Thank you, Justice Sandra Day O'Connor

We wish you the very best.

As you have no doubt heard, on Tuesday retired Supreme Court Justice Sandra Day O'Connor announced her withdrawal from public life because of dementia, "probably Alzheimer's disease."

Justice O'Connor in 2016.


Justice O'Connor, 88, is the first-ever female Supreme Court Justice, appointed by President Ronald Reagan in 1981 to fill the position vacated by Justice Potter Stewart. Her successor is Justice Samuel Alito, who was appointed by President George W. Bush in 2006.

I did not always agree with Justice O'Connor's opinions, but I have a great deal of respect and admiration for her. The statement she provided this week only reinforces what an extraordinary person is exiting the public stage:

Not long after I retired from the Supreme Court twelve years ago, I made a commitment to myself, my family, and my country that I would use whatever years I had left to advance civic learning and engagement. . . . Eight years ago, I started iCivics . . . to teach the core principles of civics to middle and high school students . . .. We must reach all our youth, and we need to find ways to get people -- young and old -- more involved in their communities and in their government. . . . There is no more important work than deepening young people's engagement in our nation.

I can no longer help lead this cause, due to my physical condition. It is time for new leaders to make civic learning and civic engagement a reality for all. It is my great hope that our nation will commit to educating our youth about civics, and to helping young people understand their crucial role as informed, active citizens in our nation. . . . I look forward to watching from the sidelines as others continue the hard work ahead.

I will continue living in Phoenix, Arizona, surrounded by dear friends and family. While the final chapter of my life with dementia may be trying, nothing has diminished my gratitude and deep appreciation for the countless blessings in my life. How fortunate I feel to be an American and to have been presented with the remarkable opportunities available to the citizens of our country. As a young cowgirl from the Arizona desert, I never could have imagined that one day I would become the first woman justice on the U.S. Supreme Court.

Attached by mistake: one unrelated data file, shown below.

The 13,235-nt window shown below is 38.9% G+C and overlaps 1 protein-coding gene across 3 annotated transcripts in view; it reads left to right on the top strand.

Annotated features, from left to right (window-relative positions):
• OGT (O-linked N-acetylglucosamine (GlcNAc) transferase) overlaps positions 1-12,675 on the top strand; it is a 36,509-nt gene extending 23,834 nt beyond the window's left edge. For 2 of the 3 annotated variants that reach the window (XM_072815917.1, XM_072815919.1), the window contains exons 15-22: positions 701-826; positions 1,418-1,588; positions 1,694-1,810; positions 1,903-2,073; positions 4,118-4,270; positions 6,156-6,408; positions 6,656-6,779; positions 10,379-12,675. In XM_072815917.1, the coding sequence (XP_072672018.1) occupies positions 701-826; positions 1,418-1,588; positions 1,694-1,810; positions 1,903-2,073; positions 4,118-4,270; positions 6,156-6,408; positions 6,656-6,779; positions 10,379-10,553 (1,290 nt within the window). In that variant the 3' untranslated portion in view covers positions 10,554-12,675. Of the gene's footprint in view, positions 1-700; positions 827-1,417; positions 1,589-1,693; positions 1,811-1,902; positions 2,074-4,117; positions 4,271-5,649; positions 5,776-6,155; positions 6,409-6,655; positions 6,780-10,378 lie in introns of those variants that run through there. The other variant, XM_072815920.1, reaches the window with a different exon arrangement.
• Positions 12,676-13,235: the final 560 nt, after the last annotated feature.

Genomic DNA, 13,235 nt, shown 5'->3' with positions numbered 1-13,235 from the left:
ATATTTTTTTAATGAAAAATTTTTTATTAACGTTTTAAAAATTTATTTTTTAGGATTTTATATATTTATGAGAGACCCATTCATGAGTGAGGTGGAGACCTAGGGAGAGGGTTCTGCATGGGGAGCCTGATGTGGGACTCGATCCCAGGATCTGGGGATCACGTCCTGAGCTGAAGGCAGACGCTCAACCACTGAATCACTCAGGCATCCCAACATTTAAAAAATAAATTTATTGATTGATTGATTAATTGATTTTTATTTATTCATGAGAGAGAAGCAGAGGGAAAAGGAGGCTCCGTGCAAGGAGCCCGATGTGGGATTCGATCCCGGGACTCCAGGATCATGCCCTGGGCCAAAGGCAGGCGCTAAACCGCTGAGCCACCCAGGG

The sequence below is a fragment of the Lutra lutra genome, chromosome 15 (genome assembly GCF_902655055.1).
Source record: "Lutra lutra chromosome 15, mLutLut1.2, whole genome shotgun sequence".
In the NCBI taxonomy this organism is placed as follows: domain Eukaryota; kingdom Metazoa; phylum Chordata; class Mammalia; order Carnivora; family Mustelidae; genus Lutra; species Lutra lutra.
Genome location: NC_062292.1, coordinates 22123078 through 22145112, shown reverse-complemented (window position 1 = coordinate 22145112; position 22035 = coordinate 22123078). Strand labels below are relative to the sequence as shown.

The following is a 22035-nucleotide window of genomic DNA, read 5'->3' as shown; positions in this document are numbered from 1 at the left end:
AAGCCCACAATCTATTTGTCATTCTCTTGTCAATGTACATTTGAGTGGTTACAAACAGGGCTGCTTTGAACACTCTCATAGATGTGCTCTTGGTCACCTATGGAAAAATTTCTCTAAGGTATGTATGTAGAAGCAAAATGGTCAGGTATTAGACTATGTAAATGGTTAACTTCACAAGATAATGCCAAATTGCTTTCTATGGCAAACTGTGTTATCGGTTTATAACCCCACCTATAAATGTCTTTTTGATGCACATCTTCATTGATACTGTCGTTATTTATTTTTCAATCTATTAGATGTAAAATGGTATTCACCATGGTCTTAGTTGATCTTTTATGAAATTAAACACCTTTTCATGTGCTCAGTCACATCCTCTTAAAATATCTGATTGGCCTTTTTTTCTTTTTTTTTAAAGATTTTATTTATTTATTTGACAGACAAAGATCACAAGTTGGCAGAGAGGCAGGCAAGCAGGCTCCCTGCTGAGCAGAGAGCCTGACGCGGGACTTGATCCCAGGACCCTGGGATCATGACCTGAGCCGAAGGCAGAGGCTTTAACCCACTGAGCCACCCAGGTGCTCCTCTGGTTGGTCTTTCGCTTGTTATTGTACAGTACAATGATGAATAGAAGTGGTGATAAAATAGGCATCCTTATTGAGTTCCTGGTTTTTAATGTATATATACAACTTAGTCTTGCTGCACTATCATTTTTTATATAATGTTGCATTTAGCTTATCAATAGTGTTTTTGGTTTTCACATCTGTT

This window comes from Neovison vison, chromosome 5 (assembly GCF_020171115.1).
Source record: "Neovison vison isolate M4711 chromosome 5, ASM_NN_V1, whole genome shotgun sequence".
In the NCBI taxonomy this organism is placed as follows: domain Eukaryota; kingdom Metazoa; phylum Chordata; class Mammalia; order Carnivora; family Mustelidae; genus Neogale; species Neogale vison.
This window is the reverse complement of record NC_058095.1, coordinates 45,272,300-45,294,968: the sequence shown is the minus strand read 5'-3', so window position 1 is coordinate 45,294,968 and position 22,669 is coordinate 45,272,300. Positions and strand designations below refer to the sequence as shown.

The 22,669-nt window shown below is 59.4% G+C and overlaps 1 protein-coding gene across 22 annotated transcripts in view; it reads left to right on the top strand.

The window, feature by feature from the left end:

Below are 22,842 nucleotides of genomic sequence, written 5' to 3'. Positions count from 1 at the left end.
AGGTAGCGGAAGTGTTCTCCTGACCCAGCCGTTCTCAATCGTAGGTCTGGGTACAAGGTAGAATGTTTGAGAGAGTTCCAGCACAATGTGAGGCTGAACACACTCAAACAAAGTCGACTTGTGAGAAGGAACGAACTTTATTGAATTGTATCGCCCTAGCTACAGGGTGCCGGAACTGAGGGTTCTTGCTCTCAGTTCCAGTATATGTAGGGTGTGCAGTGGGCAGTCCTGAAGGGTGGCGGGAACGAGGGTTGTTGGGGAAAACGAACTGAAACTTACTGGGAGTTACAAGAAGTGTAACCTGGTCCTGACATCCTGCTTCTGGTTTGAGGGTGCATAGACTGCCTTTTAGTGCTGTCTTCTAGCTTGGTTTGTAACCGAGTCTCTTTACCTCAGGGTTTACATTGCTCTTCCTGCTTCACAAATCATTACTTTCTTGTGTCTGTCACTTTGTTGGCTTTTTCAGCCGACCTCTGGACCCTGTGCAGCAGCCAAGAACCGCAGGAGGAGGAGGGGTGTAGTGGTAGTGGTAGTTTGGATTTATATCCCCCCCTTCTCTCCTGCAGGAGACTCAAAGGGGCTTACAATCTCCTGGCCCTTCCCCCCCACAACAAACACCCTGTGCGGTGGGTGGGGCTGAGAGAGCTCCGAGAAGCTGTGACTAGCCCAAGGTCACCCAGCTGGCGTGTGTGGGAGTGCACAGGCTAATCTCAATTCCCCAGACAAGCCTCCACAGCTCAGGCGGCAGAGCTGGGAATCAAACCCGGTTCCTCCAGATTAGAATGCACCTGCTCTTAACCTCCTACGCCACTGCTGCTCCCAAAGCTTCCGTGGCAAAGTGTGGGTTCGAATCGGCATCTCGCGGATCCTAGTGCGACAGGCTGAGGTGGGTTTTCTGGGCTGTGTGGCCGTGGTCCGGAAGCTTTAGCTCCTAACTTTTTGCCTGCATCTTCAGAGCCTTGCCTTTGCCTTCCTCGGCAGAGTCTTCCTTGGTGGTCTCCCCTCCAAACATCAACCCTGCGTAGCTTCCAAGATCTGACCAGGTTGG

I hope that I have inspired young people about civic engagement and helped pave the pathway for women who may have faced obstacles pursuing their careers. [Dear Justice O'Connor - You have.] My greatest thanks to our nation, to my family, to my former colleagues, and to all the wonderful people I have had the opportunity to engage with over the years.

God bless you all.


I am tearing up just typing this. Thank you, Justice O'Connor, for your example, your service, and your humility, courage, and selflessness in what must be a time of such great personal suffering. We are in your debt. 

Image Credit: From flickr, Creative Commons license, by Gage Skidmore.

Robin Shea has more than 20 years' experience in employment litigation, including Title VII and the Age Discrimination in Employment Act, the Americans with Disabilities Act (including the Amendments Act). 
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